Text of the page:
The Virus at a Milestone: So Much Has Changed
Author: Greg Valliere
May 27, 2020
IN LESS THAN SIX MONTHS, the coronavirus has killed hundreds of thousands of people, transformed geopolitics, altered fiscal and monetary policy, and scrambled the U.S. election outlook. As the 100,000th death approaches in the U.S., we offer this first draft on the pandemic’s impact . . .
THE TOOLKIT: Once awakened, policymakers assembled an extraordinary policy toolkit — lockdowns, social distancing, massive stimulus, etc. This pandemic could have been much worse — but the scientists and the Federal Reserve ruled in March and April.
THE CHINA DEEP FREEZE: It’s impossible to overstate the intensity of global antipathy toward the government in Beijing. The virus has made China a pariah. This is not just a bad public relations problem for its Communist Party; many countries, including the U.S., simply don’t want to deal with China any more.
THE DEBT EXPLOSION: U.S. government debt will increase by $4 trillion this year and surely will pass $30 trillion within a couple of years. President Trump and most politicians knew the stimulus was triage; they had to save the patient. But a staggering bill will arrive by mid-decade, as debt servicing costs climb, entitlement spending surges, taxes rise and inflation lurks.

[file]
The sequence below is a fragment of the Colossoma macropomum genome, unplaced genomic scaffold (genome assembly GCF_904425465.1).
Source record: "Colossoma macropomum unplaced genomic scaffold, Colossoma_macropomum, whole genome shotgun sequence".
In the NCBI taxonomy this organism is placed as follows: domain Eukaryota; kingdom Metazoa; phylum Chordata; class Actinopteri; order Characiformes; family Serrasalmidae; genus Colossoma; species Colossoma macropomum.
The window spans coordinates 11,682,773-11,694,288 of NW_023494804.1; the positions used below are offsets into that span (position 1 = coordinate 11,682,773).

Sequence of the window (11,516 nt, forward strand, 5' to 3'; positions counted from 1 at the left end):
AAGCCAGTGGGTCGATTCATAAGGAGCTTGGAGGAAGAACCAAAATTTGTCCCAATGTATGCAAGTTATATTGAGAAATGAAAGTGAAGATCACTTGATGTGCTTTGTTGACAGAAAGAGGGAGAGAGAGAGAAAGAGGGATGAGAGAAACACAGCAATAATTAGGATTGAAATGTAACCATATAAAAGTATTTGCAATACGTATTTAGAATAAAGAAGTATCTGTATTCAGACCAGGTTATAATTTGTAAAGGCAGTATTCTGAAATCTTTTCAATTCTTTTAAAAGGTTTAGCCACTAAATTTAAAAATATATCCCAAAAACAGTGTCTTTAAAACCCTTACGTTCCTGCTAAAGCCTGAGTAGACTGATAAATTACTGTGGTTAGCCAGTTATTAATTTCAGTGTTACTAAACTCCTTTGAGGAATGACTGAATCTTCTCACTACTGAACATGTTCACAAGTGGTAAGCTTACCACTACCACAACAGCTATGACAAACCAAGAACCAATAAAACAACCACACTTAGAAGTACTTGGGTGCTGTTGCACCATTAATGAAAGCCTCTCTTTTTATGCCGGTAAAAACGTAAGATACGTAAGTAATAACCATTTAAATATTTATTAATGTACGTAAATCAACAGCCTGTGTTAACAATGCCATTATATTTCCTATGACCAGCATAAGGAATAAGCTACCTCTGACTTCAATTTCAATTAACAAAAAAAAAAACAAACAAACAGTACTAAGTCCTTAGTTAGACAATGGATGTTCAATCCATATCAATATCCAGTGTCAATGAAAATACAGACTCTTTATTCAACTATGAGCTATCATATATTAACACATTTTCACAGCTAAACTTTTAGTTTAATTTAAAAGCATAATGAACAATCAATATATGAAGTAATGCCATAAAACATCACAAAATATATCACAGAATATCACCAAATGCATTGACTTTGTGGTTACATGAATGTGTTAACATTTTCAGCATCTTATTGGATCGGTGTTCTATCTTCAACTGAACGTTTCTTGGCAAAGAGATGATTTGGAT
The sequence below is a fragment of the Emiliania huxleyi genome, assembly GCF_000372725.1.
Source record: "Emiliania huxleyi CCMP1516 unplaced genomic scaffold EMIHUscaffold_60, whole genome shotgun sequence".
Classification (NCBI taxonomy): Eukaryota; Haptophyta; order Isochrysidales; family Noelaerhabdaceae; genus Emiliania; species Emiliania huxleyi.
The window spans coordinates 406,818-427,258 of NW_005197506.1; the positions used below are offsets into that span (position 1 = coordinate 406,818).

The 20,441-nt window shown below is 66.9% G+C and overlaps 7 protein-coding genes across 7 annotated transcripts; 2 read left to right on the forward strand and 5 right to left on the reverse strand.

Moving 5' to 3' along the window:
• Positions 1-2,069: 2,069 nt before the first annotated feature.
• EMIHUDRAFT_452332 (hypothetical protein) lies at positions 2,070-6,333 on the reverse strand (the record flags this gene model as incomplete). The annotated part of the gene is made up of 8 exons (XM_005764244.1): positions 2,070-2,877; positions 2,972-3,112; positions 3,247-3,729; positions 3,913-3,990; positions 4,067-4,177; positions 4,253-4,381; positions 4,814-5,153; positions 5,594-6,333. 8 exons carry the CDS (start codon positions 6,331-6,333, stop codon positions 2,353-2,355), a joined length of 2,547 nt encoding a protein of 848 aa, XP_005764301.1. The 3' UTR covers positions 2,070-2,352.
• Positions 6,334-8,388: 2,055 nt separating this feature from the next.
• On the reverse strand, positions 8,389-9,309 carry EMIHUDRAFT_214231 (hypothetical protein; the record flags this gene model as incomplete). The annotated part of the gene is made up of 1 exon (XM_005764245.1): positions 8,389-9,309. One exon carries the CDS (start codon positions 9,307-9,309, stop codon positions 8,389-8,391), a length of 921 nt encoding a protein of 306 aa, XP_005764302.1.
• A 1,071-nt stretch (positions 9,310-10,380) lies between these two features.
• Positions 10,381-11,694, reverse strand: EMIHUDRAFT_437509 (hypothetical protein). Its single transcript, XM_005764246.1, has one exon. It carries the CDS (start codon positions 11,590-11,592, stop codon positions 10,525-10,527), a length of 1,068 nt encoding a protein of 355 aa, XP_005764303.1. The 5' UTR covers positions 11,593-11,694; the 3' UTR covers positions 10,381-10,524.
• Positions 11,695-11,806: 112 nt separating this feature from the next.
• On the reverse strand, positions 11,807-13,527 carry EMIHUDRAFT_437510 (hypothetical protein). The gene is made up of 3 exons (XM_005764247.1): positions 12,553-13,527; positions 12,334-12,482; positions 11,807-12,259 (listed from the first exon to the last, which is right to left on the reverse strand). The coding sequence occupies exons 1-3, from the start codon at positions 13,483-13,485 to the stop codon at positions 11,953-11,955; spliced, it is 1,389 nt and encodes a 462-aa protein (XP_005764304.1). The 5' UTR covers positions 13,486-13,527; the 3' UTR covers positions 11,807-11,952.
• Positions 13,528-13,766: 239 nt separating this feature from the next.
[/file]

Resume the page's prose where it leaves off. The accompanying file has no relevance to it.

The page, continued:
THE FEDERAL RESERVE’S FINEST HOUR: America’s heroes have been medical personnel, many of whom gave their lives in the dark days of March and April. The heroes in this city were Jerome Powell and the Federal Reserve; they acted quickly and boldly, and as a result there were no panics over bank or market liquidity, as in past crises. Powell gets an A-plus.
THE ELECTION IMPACT: Donald Trump was acquitted on Feb. 5 — and with the economy strong, he seemed like a safe bet to win re-election. But the virus may change that scenario; a majority of Americans disapprove of his performance, and now he trails shaky challenger Joe Biden. Trump was dismissive of the virus threat for most of February and March, and the Democrats will never let him forget it.
HOW WE LIVE: Ballparks won’t be full, some people won’t shake hands, restaurants will be at half capacity. Teenagers at beaches may act like they’re invulnerable, but the rest of us will resume our old habits with caution. There’s no guarantee that there won’t be persistent hot spots in Brazil or Alabama, and a second wave could arrive before the vaccine.
THOSE WE HAVE LOST: Many of the old and weak have been culled from the herd, a harsh Darwinian fact of life. The human toll has been staggering — but if there’s a next time, the world will be better prepared. The toolkit, from emergency rooms to medical labs to fiscal policy, will be full this winter. The markets get it; the worst is over.
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